Beet It

comments: 134





Do you want to just throw up right now? I know, me too. Turns out my garden forager wasn't exotic at all; I staged a reconnaissance mission in the rainy dusk of Monday night and caught one of these gelatinous blobs in the act of slurping up my Chioggias. Six are completely gone, two more are almost done for. BEAST! My neighbor came out just as I found the marauder: two grown women, four rows of beet seedlings, and one slug. You would've thought I had encountered a piece of plutonium. The screaming (mine). The frantic pointing and prancing in place (mine) (as if on hot rocks). The gagging (mine). It was truly embarrassing. Not a native Oregonian's reaction. I couldn't believe myself myself. Fail.

So, Sluggo. Organic. I may also consider putting the copper tape or waterproof sandpaper around the top edges of the beds. Or hermetically sealing them.

Ah, such is the life of a dilettante gardener. There's nothing like gardening to make you appreciate the farmer's market, I tell you.


In other news (thank gosh there's other news), I have all of the fabric for the new quilt. The new cross-stitch just came back from the framer. The new web shop is in progress (it's slow — steep learning curve on this for me — but it's going to be really cool). My new yarn should be arriving any day. And sweet potatoes, marigolds, cosmos, dill, camomile, and tomatoes are now in the ground.


Being a fellow NWer up near Seattle, I have to say that my Sluggo has always molded. Not cool.

However, I have found Diatomacious Earth (spelling apologies now), selective copper usage, and massive and consisitent hand-plucking of the monsters to be quite effective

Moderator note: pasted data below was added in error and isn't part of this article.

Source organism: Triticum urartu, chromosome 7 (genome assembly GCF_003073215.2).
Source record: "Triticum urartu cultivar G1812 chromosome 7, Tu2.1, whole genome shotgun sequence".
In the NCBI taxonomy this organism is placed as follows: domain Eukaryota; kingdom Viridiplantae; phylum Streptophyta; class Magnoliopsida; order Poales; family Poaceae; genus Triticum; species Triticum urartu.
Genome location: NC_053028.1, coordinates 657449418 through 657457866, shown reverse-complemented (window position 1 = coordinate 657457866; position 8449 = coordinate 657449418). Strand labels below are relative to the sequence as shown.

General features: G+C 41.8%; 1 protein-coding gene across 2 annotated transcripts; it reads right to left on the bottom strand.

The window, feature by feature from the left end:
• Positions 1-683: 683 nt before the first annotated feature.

SLUGS!!!! Maybe THAT'S what has decimated all of my cabbage and broccoli! I thought it was probably caterpillars as in past years but always before I've been able to find them and pick them off. But no such luck this year. I haven't been able to catch anything in the act. I'm going to get up extra early tomorrow, salt in hand, and see if I find any of the gross little critters.

the coffee grounds have kept my hostas looking pretty decent for about 3-4 yrs now (the slugs we have in Michigan, have no idea what you have out west). Anyhoo I thought that the slugs drank the beer, drove away in their little slug cars, and met their end as a result of impaired driving ;) ...good luck with your remedies, the beets look awesome anyway--such an underrated, unappreciated veggie!!

Sluggo is the way to go. You won't need anything else and you will be rid of slugs and snails in your garden. It's worked for me for many years.

Kim McBirnie says: May 24, 2012 at 09:40 AM

Sprinkle diatomaceous earth on your beds and it will stop them in their slimey tracks!

Oh, dear.
Sluggo, you gotta go!
Courage, Alicia!

I had a lot of success with copper tape around my raised beds. The only problem is that you have to get any that have found a good home in the bed (or reproduced) out. They won't cross the copper to get in, but they also won't cross the copper to get out.
I went out early in the morning with a cup of tea in one hand, and a stick to fling them with in the other and picked them out manually. Totally gross, but after about a week I was done with it and was slug and chemical free for the rest of the season.
Now I've got to figure out what to do about those white moths that keep laying eggs on my kale. It seems as though everything here in Oregon is as in love with my garden as I am. (I must be doing something right!)

I once had a slug-in-my-garden problem. I put some beer into a mason jar and just set it in the garden morning, there were 4 bloated, drowned slugs floatin' in there. :) Success!

(Your garden is lovely, by the way!)

Eeeeeeew! Totally slimy and gross! I've heard about the beer too. Maybe you need a saucer with a little umbrella on it. With your artistic talents you could probably fashion something that ended up looking like a darling fairy umbrella over a kiddie pool. The slugs would think "pool party!" and drown in their drunkenness.

I personally wouldn't waste beer on a slug. No way. I'd put it in soup before letting a slug get drunk. :)